Boulder rocks, as they say, especially if you’re outdoorsy, a foodie, or a ghost aficionado. Within easy reach of downtown Boulder there’s a great variety of outdoor activity, though at 5430 feet, a brisk walk taxes the lungs of flatlanders like me. Slow and steady, plus a lot of water, does the trick. You also have to pace yourself with eating to stretch out the enjoyment.
Hit the Trail
Try the hikes that start at Chautauqua Park, at the base of the Flatirons, the symbol of Boulder. This is also rock climbers’ heaven.
While you’re there, visit the Colorado Chautauqua House, a historic landmark that began with the turn-of-the-century movement educate and enlighten working-class citizens by creating gathering places dedicated to learning. Known as Chautauquas, the public spaces offered a place for traveling lecturers, politicians, writers and entertainers to deliver their message to large crowds. In continuous operation since July 4, 1898, the Colorado Chautauqua is one of only three remaining Chautauquas in the country. Today, it is home to concerts, cultural events, educational programs, recreation and historic preservation. The cabins here look like a cozy place to stay and the dining hall comes highly recommended.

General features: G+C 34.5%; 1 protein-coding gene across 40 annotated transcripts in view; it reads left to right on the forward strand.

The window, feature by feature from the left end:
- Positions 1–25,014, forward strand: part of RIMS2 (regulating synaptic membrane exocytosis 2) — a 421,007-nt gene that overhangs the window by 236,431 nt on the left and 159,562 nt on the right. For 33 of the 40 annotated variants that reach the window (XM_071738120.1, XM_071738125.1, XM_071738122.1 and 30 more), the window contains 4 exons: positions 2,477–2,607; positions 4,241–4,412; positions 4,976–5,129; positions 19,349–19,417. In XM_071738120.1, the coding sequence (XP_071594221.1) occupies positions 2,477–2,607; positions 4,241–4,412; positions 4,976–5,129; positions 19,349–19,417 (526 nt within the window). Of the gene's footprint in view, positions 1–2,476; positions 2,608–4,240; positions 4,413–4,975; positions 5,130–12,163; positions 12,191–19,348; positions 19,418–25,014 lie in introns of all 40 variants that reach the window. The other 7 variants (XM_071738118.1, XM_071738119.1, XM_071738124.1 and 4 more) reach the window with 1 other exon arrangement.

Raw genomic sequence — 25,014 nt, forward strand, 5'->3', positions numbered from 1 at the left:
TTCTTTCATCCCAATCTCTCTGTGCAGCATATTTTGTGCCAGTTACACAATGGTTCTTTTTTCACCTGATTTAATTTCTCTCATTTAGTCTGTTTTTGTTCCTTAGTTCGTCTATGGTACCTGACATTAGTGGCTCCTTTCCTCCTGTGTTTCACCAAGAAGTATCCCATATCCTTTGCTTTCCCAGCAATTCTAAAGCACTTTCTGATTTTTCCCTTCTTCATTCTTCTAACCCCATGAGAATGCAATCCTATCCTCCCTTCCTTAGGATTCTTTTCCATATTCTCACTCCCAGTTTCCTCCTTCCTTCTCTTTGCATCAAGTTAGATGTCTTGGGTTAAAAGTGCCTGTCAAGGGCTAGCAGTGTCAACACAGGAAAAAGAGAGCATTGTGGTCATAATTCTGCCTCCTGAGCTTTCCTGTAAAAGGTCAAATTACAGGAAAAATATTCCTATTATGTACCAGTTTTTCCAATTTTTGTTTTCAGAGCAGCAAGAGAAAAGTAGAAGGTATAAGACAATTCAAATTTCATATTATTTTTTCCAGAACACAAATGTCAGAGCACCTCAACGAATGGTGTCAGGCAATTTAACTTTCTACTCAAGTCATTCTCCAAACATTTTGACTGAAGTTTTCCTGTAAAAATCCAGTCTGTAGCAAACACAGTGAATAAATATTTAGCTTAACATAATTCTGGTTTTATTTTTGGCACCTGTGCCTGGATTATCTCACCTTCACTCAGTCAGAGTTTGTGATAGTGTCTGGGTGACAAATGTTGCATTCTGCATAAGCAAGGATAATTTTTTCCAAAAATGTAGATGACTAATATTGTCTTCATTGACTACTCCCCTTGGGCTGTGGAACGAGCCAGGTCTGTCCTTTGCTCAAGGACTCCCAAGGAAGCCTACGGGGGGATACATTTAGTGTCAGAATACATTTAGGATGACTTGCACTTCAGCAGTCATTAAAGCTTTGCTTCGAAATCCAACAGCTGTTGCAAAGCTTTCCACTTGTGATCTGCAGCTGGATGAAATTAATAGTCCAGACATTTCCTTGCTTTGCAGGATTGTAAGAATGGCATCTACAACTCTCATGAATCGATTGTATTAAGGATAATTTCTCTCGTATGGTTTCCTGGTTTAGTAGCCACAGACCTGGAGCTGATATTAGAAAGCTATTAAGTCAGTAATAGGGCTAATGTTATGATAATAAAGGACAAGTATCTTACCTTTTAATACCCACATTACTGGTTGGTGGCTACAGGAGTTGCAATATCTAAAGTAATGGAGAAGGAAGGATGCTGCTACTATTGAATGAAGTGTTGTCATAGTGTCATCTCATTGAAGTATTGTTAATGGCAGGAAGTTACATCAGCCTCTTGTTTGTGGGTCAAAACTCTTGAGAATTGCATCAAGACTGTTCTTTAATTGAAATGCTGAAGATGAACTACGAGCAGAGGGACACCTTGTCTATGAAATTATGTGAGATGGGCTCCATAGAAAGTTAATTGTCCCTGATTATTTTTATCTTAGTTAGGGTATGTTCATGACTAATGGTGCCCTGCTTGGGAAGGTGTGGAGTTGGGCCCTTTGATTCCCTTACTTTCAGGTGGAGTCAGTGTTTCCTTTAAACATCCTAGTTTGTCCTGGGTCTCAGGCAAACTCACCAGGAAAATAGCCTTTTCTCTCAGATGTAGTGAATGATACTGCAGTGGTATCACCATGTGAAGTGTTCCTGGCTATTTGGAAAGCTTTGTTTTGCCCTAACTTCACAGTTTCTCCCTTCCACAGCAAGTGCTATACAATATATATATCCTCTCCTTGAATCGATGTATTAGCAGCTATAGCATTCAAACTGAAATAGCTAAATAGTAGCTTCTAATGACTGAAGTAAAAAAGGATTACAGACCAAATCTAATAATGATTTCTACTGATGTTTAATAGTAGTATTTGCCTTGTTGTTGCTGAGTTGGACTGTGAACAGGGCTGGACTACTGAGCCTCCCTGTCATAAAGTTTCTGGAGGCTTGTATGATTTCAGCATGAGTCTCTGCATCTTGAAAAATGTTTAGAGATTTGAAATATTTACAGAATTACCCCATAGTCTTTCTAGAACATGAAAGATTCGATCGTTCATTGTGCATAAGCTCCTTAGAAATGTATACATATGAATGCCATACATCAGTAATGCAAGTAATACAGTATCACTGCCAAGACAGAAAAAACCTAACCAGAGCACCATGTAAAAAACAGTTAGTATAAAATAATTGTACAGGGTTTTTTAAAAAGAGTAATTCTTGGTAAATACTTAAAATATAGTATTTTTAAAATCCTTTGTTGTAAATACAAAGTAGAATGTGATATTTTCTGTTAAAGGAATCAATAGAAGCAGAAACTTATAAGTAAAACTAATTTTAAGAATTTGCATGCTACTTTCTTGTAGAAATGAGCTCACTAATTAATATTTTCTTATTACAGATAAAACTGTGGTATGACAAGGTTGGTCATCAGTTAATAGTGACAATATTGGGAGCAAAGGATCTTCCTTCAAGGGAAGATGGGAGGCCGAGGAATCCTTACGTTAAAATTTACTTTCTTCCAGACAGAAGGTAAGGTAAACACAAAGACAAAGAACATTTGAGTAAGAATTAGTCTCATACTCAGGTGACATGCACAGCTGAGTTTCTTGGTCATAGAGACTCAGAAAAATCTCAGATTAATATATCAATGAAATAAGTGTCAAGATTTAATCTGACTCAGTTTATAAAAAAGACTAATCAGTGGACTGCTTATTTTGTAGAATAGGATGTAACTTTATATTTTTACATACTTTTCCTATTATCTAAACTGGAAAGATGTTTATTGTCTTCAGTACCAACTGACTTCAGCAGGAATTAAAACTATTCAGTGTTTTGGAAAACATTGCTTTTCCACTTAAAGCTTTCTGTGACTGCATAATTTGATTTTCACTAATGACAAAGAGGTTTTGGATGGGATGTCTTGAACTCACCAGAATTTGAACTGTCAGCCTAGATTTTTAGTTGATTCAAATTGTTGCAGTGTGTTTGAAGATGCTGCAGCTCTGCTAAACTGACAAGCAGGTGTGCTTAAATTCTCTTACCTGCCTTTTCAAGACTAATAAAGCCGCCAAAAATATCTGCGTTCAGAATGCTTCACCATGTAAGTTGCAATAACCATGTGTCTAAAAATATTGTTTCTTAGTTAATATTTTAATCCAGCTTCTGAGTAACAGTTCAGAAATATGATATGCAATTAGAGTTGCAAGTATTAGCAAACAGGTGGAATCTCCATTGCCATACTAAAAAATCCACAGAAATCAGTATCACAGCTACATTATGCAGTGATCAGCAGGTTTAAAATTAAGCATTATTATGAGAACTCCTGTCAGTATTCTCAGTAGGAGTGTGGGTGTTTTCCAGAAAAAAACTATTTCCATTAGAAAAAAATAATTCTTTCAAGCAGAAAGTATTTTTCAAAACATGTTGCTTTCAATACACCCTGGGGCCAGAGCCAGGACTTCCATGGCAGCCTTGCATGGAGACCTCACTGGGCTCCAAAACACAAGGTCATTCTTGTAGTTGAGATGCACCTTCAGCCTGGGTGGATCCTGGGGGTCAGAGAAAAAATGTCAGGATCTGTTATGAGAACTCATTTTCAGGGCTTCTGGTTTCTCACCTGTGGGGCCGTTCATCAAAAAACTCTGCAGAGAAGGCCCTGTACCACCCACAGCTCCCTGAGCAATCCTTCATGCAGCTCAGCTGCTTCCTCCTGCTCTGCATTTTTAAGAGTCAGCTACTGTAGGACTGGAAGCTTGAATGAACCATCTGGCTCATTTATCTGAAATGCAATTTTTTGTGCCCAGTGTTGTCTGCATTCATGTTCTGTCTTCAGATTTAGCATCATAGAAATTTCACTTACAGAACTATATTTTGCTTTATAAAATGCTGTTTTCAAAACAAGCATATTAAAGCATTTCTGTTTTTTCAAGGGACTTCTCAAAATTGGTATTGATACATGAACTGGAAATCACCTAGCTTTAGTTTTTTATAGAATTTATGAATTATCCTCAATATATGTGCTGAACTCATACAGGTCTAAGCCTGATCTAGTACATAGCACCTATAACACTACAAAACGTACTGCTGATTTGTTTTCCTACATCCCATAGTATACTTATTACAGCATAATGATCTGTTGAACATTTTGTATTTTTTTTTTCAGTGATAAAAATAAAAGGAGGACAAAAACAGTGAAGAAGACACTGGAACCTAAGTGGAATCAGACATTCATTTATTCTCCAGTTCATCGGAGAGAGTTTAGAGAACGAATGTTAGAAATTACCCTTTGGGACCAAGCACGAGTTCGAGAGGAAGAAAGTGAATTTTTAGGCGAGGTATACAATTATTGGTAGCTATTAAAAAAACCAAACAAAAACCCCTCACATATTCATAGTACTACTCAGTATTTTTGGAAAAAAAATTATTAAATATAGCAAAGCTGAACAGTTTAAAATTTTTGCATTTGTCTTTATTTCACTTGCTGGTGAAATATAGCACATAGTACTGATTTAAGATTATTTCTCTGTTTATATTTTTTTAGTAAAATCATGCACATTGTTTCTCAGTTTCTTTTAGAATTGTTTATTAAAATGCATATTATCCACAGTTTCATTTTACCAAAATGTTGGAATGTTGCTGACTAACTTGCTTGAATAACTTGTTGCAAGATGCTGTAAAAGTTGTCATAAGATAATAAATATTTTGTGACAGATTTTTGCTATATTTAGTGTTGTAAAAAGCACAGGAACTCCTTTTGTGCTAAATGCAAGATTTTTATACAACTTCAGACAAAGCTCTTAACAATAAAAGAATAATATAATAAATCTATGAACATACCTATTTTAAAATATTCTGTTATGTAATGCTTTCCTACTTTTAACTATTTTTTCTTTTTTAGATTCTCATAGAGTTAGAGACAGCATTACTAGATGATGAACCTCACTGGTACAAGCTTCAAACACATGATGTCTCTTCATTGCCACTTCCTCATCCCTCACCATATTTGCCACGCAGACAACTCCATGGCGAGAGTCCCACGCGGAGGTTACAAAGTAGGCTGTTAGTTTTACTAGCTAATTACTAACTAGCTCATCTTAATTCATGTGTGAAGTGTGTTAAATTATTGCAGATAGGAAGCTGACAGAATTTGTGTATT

You can hit the trail on wheels, too. Rent bikes and hit the Boulder Creek Trail, which for me was slow ride up and a very fast ride down. It’s also fun to cruise the beautiful campus of University of Colorado, and then stop for a beer outside at a huge array of downtown bars and eateries. For further relief from all this exertion—and to sooth knotty muscles–an afternoon at the spa at the luxurious St. Julien Hotel is just the tonic. The hotel offers Sunday morning yoga, too.
Bon Appetit named Boulder the “foodiest town in American” in its October, 2010 issue.
To sample some of the reasons why Boulder topped the list, stroll the Farmers Market then grab coffee, tea, breakfast or lunch at the fabulously detailed Boulder Dushanbe Tea House, a gift of Boulder’s sister city Dushanbe in the Republic of Tajikistan.
From 1987 -1990, more than 40 artisans created the decorative elements of the Teahouse, including its hand-carved and hand-painted ceiling, tables, stools, columns, and exterior ceramic panels. My other favorite dining experiences: Salt and The Kitchen, both located on Pearl Street.
Bookish in Boulder
Pearl Street is also home to a number of independent bookstores, with both new and used books. I like the Boulder Book Store with its café next door. While you’re there, check out Boulder: A Sense of Time & Place Revisited by Silvia Pettem.
Finally, if all this doesn’t make you breathless, perhaps a good fright will to the trick. Fans of Stephen King’s book, The Shining, will want to make a trip to Estes Park (a drive of about 45 minutes) for a look at the Stanley Hotel, King’s inspiration for the book. They offer The Stanley Hotel Historic Ghost Tour. For anyone planning to stay in this lovely hotel, they assure visitors that the spirits there aren’t as malevolent as those in the novel.